Nearly 6 million households in France to get €100 energy bill bonus
French government reveals plans to help households offset price hikes by sending them a cheque in December. We explain which households will get this and how
The government looks set to help people pay their fuel bills. Pic: SpeedKingz / Shutterstock
Some 5.8 million lower-income households in France are to benefit from an extra €100 this winter.
Prime Minister Jean Castex is expected to officially announce the extra money today.
The money will be sent as a cheque in the post to households which currently receive an annual energy cheque, worth an average €150, per eligible household and is in addition to the usual payment.
The cheques are used to contribute to fuel bills or energy renovation work and eligibility is determined by income level.
The additional help is designed to help the households offset the rising price of energy. France has seen significant rises this year in energy prices in recent months, although it still has one of the lowest electricity prices in western Europe and is considerably cheaper than countries such as Spain, Germany and the UK.
"A given increase penalises the poorest households ten times more than the wealthiest households in terms of their purchasing power," said a source close to the prime minister.
Energy prices have increased significantly in recent months, mainly due to the post-Covid economic recovery.
Regulated gas prices rose every month in 2021, except for April. In September, they went up by 8%.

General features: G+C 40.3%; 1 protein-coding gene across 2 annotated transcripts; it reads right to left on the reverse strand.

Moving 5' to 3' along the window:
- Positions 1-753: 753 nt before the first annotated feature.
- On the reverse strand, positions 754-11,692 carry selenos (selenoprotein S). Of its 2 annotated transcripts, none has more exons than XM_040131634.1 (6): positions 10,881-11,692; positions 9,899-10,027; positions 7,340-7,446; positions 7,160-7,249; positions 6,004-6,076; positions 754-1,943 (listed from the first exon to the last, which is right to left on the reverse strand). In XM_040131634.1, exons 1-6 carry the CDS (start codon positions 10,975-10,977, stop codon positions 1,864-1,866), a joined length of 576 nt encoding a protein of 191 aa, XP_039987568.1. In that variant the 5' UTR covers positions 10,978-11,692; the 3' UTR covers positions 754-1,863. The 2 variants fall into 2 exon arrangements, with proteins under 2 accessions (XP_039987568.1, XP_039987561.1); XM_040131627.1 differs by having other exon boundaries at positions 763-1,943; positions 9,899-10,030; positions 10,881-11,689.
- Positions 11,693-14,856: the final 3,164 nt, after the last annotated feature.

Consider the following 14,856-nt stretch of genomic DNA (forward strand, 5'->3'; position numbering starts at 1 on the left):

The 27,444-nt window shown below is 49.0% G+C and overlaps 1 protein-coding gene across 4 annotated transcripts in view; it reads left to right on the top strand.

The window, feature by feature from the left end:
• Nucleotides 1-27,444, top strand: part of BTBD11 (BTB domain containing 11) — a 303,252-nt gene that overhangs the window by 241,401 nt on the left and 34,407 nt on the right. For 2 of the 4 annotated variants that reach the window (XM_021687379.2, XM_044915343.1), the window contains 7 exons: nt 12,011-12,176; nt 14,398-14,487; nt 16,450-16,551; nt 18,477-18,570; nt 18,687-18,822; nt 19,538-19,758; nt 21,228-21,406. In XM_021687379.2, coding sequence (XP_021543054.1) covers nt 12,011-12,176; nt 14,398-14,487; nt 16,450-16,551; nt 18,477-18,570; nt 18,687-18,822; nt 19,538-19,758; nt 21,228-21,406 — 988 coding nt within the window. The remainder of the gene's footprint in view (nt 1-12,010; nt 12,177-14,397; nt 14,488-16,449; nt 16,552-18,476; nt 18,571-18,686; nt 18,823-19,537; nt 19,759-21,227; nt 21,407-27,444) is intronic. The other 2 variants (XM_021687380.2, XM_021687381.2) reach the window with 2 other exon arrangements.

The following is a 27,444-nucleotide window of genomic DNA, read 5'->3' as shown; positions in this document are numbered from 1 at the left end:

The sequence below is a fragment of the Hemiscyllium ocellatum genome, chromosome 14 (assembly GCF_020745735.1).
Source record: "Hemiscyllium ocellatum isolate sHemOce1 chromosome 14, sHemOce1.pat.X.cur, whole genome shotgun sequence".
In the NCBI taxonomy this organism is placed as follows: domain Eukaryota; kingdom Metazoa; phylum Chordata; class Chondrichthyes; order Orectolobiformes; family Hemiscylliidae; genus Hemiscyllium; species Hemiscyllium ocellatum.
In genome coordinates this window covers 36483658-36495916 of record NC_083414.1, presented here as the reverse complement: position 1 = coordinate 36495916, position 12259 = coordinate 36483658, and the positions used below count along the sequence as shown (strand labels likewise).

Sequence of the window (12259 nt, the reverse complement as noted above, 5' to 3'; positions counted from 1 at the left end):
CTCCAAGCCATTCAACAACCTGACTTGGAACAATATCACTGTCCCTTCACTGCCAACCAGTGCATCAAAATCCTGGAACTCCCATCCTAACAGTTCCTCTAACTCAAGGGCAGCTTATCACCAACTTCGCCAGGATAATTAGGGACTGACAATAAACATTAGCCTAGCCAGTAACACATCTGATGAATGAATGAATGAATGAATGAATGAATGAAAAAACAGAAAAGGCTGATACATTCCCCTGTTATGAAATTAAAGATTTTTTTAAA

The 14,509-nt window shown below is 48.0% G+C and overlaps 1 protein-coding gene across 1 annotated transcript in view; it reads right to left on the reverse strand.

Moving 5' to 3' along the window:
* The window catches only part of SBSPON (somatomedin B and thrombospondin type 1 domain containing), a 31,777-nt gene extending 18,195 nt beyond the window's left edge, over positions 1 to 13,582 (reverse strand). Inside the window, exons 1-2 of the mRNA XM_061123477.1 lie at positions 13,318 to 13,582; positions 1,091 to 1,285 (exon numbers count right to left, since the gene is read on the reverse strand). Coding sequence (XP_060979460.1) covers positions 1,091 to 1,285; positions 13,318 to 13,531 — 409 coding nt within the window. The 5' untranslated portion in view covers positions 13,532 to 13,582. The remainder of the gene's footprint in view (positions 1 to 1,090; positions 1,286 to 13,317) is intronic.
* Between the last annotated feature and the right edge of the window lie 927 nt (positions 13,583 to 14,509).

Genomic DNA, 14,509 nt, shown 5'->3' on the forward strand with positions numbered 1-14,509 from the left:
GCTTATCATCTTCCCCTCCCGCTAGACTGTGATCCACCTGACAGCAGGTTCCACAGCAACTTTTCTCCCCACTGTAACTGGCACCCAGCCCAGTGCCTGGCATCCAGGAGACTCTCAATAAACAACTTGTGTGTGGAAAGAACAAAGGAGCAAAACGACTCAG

Eligible households will not have to do anything to claim the bonus, but can expect to receive it in the post in December.
Who can benefit from an energy cheque?
To benefit from the energy cheque, the annual tax reference income (RFR) of your household must be less than €10,800 per consumption unit (CU).
The CU is used to calculate your consumption, on the basis that one person represents 1 unit, the 2nd person 0.5 unit, and each additional person 0.3 units (halve the value for any minors who divide their time between two parents’ homes).
You also need to be registered for taxe d'habitation where you live, even if exempt from paying it.
Not eligible for the energy cheque? You can still bring down your bills
Group buying (achat groupé):
A group buying deal is a way to change providers to a market-rate offer, but at potentially an even lower cost than you would obtain if you go directly to the energy company as an individual.
It means that an intermediary negotiates with energy companies on behalf of a large number of potential customers with a view to obtaining an advantageous price - more on this here.
Switching to a competitor aside from EDF and Engie, which can offer tax free energy with up to 20% savings, can also reduce bills.
The best way to check if you can obtain a better deal than your current one is to use the comparison website offered by the energy regulator.
Cancelling an existing contract can be done online, giving a 14-number identification code visible on your energy bills.
Opting for a fixed price contract rather than regulated price contracts is one way to combat price hikes, as it allows customers to pay a fixed price for 1-3 years, avoiding monthly fluctuations.
Average energy costs in France compare well to rest of Europe
Energy provider website Selectra calculated that in 2019, the average annual electricity cost in France ranged from €858.64-€898.02, depending on the electricity provider and plan chosen.
This works out to an average monthly energy bill of about €79 per month.
In 2020, Selectra found that 7 out of 10 French people had an electricity contract with EDF and its Tarif Bleu, the regulated price.
Eurostat figures show that France has one of the lowest electricity prices in western Europe, costing on average €0.1765 per kWh in 2019.
This was 25% cheaper than the EU average (€0.2159 per kWh), compared to Spain or Germany where prices are respectively 46% and 79% higher than in France.
In the UK, energy market regulator Ofgem has calculated that the average dual fuel (gas and electricity) tariff as of April 2021 is £95 per month (€111), or £1,138 a year (€1,336).